3.4 Working With Components
In this lesson, you’ll learn how to work with components in Adobe XD. As we covered in the previous lesson, components make up part of the assets you can create in XD and are represented by objects or groups of objects you can reuse across artboards. So let’s see how to create and manage them.
1.Introduction1 lesson, 01:20
2.The Basics of Working With Adobe XD4 lessons, 56:12
3.The Advanced Functionality of Adobe XD8 lessons, 1:13:40
4.Prototyping With Adobe XD2 lessons, 15:57
3.4 Working With Components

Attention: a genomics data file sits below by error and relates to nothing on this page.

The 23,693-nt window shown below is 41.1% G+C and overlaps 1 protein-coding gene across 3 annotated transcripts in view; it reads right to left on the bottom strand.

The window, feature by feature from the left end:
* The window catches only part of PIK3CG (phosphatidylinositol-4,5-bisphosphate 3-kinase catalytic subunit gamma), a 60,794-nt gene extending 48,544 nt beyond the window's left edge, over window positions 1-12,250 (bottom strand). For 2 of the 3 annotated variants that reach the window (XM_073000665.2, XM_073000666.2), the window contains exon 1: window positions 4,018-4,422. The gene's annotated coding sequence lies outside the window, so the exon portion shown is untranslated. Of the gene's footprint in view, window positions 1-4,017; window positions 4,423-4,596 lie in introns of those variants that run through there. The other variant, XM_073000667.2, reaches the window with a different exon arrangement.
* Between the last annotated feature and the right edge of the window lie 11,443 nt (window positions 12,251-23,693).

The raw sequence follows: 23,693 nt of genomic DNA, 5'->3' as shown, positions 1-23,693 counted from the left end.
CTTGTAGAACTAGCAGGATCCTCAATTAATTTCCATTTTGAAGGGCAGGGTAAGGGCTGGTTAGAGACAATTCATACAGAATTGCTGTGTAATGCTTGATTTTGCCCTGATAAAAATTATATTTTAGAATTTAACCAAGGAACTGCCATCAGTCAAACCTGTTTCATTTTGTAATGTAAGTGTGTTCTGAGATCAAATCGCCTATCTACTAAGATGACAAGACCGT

Welcome back to the course. In this lesson you'll learn how to work with components in Adobe XD. And as I was saying in the previous lesson, these are a part of the the assets we can use in XD. And a component is basically an object or a group of objects, you can reuse across your document. So, let's see how to create and manage these components. And I'm gonna give you a very simple example here, but one that I think would be applicable to everyone. And that is a button, right? Buttons are perfect for being transformed into components because you would use buttons in a lot of pages, or in a lot of places in our project. And they all have the same style, right? They can have different text but the overall style is the same. So, we're gonna start with a very simple rectangle, let's make this like 90 and 500. And let's round off the corners completely. Let's add a filter to it, maybe something like that. Or I can even copy this. Oops, excuse me. I can even copy this blue from XD here. All right, so I've created that. Let's add a bit of text inside. Now let's say, send message. For this, let's go with the white, for our font family we're gonna leave it like this, and maybe add 36. And maybe a semi bold 3% on character spacing, and I think we should be good to go. I'm just gonna position this in the middle. So now what I can do is select both of these elements and create a component. You can do that in a few different ways. You can right-click and select main components. You can use Ctrl or Command+K. You can do it here by clicking this button, or you can do it here in the inspector. So loads of ways to create a component. Now once you do that, that component is added to my asset list. And we now have the master. So, when we're talking about components, there are two versions of them. There's a master and there's an instance. So for example, if I were to copy this, and paste it. This is now an instance, okay? Another way you can differentiate between the two is that the master has this green rhombus full on the top left corner. The instance has a hallow rhombus. But also, it tells you right here that hey, this is an instance. So how are these two different? Well, if I make a change to my master, let's actually create another instance. If I make a change to my master, all the instances will be updated. But if I make a change to one of the instances, only that instance is affected, all right? Now if I go back to my master and I changed this again, only the instance that wasn't modified by me gets the update. The other one stays exactly as I set it. But with an instance I can always right click, and I can choose Reset to Master State. And now it's bound again to my master. So if I make the changes, that changes with it. And visual appearance is not the only thing that changes. So for example, I can change this text here. And all of my instances will be updated, but I can change the text here. And only this one will be updated. It's the exact same story. These changes that you make to instances are called component overrides, right? So you're basically overriding the original component. Now, to edit the original component, we can double click it, and this gonna enter the edit mode. Or you can click one of its instances and you can click this little button here which says Edit Master Component. And it's gonna go there. Or you can right click and choose the same thing, Edit Master Component from here, and it goes to the master. As I was saying, you can use these instances all over the place in your entire document. It doesn't matter how many art boards you have, you can use it everywhere. And you can also use it as a shared asset, just like I showed you in the previous lesson. If I now create a new file, and I link this Doc 1, I now have access to that asset. And any change that I make to this, will be reflected in the other document. So it works just like any other asset. Now the component overrides, don't just refer to the contents, right? You can also change the size of an instance, right? So I can select this, I can make it longer, shorter without actually affecting the actual master element. If I'm gonna reset this to the master state, and this as well, then any change I make to the size will be reflected here as well. You can have nested components. That means a component inside another component. And to demonstrate, I'm just gonna add a couple of images that I downloaded. You can find a link to the icon set in the lesson notes. So what I'm gonna do is select each one, create a component, okay? I'm actually gonna use the shortcut here, Ctrl+K. So now all of these are components. And let's say that I'm gonna edit this master component. And I'm gonna add an icon inside it. Let's make this bigger and let's place it like so. Now I can very easily swap this icon with another one simply by dragging and dropping in the new icon. So I'm gonna enter edit mode here, drag. And drop. And now I've changed this to a new icon. I can even replace entire components with different ones. So instead of this button, I wanna use the the album here, I can do that. Click drag, release and now I have another instance, okay, of this master component. And finally what I wanna show you regarding components is components states. This is a very, very handy feature. Let's say that we have this button. Let's make it a little bit shorter. And let's say that we have a fill color or something like that. This is the default state, okay? But I can add a hover state or a new state of my choosing. So a hover state, I can give it my own name if I want to. Allows me to make changes to it. Like let's say I wanna darker color when I hover on it. And then I can always switch between these. Very helpful in development when you have a button like this, and you're wondering, okay, how does this look when it's hovered on? Well, here's the default. And here's the hover, right? No need to create a copy of it for a different state. And you can even go ahead, and create as many states as you want. Let's do a pressed state where now I can make this black or something. So now I have a button with three states. This is the default. This is the hover, and this is pressed. And by the way, this works with any component. I can select, I don't know, this icon, it has a default state. But what if I want a light state where it doesn't have this black color? Let's make it blue, and instead of light state, let's do colored. And of course, I can always switch between the two. Very cool. And that's it for components. I think this is one of the most important tools you can use because it just saves you a bunch of time. And you can use it on so many different things. I give you an example here for a button, but you can make like a menu bar into a component. Basically, you can think about the elements or the object that you're repeating over and over. Let's say you have a website, you're designing a website in XD. And the menu bar repeats in every single page or the footer repeats in every single page. Well, you create components for these. And you add those instances or instances of those components to all of the pages that you want. And in the future, if you wanna make a change, you just change the master components. And all of those modifications will be applied to all of the instances. Therefore, saving you time, a lot of time. So yeah, components definitely a feature that's worth using. Now let's continue our exploration of Adobe XD's more advanced features. And in the next lesson, we'll cover something called the repeat grid. So I'll see you there.